Longtime Barbie doll parent Mattel Inc. isn’t down with chip maker Rap Snacks’ Nicki Minaj-branded Barbie-Que Honey Truffle.
In a lawsuit filed last week in federal court in Los Angeles, Mattel alleged that Rap Snacks is infringing on Mattel’s trademark rights, whose origins date to 1959.
On June 30, People magazine reported exclusively that Barbie-Que Honey Truffle Potato Chips “are cleverly named after the nickname Minaj's fans have given the artist (Barbie) and the term for her fanbase (Barbz).”
Mattel sees things differently—citing images and colors associated with Barbie dolls and potential consumer confusion.
“Rap Snacks made the deliberate and calculated choice to launch a new product line using Mattel’s famous BARBIE trademark. That choice, made without any prior notice to Mattel, was unlawful,” the lawsuit states.
“On information and belief, the association is so evident that upon seeing the packaging, representatives for Defendant’s celebrity partner queried whether Rap Snacks had obtained permission from Mattel. Indeed, Rap Snacks never requested or received any such permission from Mattel.”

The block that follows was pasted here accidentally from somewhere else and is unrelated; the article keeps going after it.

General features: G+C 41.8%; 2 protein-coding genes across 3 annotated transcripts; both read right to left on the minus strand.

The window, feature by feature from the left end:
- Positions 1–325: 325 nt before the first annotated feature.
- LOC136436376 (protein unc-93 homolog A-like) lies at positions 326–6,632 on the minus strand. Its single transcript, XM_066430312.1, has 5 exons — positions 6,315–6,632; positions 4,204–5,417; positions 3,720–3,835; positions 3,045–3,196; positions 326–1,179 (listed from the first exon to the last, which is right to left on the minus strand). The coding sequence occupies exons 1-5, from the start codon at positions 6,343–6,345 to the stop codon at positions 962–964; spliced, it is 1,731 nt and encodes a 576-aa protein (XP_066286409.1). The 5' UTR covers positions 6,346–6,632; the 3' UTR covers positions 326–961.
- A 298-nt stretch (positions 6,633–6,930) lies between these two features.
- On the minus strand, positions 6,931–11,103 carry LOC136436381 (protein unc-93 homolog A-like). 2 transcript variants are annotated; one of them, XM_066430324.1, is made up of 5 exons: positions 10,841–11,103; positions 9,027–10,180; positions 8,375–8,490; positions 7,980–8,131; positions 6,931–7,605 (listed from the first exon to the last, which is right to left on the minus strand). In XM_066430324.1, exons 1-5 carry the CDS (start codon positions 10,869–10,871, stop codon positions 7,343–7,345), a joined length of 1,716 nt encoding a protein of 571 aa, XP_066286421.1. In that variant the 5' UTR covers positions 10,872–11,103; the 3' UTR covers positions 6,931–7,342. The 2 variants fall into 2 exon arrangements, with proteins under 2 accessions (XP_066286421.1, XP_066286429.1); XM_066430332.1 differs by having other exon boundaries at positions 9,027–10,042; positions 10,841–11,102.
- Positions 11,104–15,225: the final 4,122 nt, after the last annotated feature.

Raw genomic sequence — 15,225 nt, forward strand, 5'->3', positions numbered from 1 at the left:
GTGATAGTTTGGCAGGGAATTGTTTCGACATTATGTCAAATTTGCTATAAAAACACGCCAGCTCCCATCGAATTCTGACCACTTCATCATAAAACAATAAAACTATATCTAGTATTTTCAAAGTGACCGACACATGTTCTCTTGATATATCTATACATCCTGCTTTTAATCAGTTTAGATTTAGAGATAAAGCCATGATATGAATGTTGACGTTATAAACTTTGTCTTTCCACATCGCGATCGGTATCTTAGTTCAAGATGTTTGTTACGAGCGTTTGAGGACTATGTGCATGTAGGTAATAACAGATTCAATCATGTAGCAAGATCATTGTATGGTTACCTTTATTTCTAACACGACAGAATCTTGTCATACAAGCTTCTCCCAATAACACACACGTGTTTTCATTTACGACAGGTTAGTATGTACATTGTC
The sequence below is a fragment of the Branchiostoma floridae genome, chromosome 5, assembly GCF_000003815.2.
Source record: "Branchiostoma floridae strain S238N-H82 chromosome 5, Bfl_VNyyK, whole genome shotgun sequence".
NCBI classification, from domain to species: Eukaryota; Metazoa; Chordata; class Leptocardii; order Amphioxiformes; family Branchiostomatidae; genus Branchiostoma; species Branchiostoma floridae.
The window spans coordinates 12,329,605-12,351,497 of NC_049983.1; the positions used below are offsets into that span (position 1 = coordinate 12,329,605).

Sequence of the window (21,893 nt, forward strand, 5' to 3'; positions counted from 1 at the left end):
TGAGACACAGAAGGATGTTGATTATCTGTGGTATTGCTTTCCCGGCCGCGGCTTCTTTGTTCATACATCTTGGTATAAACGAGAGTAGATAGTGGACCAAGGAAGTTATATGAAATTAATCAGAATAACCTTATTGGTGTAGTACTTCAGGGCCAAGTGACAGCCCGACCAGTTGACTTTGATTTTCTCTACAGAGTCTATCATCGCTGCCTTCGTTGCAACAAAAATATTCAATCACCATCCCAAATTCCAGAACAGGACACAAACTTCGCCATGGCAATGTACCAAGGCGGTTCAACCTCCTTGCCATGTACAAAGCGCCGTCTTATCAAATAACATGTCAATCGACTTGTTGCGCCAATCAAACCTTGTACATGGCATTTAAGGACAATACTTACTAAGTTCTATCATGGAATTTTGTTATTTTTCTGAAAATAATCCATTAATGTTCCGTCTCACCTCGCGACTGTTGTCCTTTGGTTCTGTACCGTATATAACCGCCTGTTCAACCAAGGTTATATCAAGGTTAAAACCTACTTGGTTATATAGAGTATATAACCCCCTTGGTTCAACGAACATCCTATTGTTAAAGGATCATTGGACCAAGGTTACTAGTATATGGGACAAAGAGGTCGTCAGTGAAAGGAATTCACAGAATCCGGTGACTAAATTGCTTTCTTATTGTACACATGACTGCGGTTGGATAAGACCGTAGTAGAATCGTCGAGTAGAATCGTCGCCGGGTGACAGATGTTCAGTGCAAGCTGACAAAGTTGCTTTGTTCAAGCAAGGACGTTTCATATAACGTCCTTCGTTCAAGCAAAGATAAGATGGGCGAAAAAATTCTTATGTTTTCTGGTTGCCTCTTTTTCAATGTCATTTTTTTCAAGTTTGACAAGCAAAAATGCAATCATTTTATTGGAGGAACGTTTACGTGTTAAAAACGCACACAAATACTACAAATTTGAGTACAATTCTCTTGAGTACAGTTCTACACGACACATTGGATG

Mattel also noted the “massive, unauthorized nationwide promotional launch” of Barbie-Que Honey Truffle that included a billboard in midtown Manhattan, product giveaways at a New Orleans music festival, the People story and “continual posts and videos across multiple social media platforms.”
The company alleges that it asked Rap Snacks to cease and desist but was unsuccessful—thus it sued “as a last resort to protect its rights and prevent further consumer confusion.”
Minaj is not a defendant in the case. In 2011, she collaborated with Mattel on a one-of-a-kind Barbie doll for a charity auction by Project Angel Food to assist people affected by HIV/AIDS.
Marketing Daily reached out to Rap Snacks for comment but had not heard back by deadline.
Founded in 1994 by Philadelphia native James Lindsay, Rap Snacks has partnered with rap stars including Cardi B, Migos, Lil Boosie, Rick Ross, Master P and Romeo.